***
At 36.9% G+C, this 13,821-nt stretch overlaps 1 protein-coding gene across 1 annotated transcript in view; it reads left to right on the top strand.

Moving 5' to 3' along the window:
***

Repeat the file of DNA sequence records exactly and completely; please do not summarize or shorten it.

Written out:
At 36.9% G+C, this 13,821-nt stretch overlaps 1 protein-coding gene across 1 annotated transcript in view; it reads left to right on the top strand.

Moving 5' to 3' along the window: